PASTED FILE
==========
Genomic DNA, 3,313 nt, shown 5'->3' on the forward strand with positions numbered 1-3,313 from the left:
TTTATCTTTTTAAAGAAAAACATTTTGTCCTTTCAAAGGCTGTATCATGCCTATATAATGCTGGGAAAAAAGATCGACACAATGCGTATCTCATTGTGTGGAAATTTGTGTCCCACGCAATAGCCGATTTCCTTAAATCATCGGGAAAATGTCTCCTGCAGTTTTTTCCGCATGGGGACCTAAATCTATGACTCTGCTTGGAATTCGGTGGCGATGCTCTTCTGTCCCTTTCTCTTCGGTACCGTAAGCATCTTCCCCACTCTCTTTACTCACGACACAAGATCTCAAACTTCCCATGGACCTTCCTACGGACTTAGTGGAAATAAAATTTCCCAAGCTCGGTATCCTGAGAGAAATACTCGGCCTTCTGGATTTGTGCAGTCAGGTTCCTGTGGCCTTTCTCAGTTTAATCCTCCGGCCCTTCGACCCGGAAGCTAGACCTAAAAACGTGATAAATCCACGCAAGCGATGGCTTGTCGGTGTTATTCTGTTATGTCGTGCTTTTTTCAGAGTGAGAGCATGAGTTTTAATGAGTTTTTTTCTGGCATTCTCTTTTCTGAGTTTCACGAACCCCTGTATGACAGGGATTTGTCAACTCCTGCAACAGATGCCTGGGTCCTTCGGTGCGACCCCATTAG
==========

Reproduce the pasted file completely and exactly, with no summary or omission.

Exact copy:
Genomic DNA, 3,313 nt, shown 5'->3' on the forward strand with positions numbered 1-3,313 from the left:
TTTATCTTTTTAAAGAAAAACATTTTGTCCTTTCAAAGGCTGTATCATGCCTATATAATGCTGGGAAAAAAGATCGACACAATGCGTATCTCATTGTGTGGAAATTTGTGTCCCACGCAATAGCCGATTTCCTTAAATCATCGGGAAAATGTCTCCTGCAGTTTTTTCCGCATGGGGACCTAAATCTATGACTCTGCTTGGAATTCGGTGGCGATGCTCTTCTGTCCCTTTCTCTTCGGTACCGTAAGCATCTTCCCCACTCTCTTTACTCACGACACAAGATCTCAAACTTCCCATGGACCTTCCTACGGACTTAGTGGAAATAAAATTTCCCAAGCTCGGTATCCTGAGAGAAATACTCGGCCTTCTGGATTTGTGCAGTCAGGTTCCTGTGGCCTTTCTCAGTTTAATCCTCCGGCCCTTCGACCCGGAAGCTAGACCTAAAAACGTGATAAATCCACGCAAGCGATGGCTTGTCGGTGTTATTCTGTTATGTCGTGCTTTTTTCAGAGTGAGAGCATGAGTTTTAATGAGTTTTTTTCTGGCATTCTCTTTTCTGAGTTTCACGAACCCCTGTATGACAGGGATTTGTCAACTCCTGCAACAGATGCCTGGGTCCTTCGGTGCGACCCCATTAG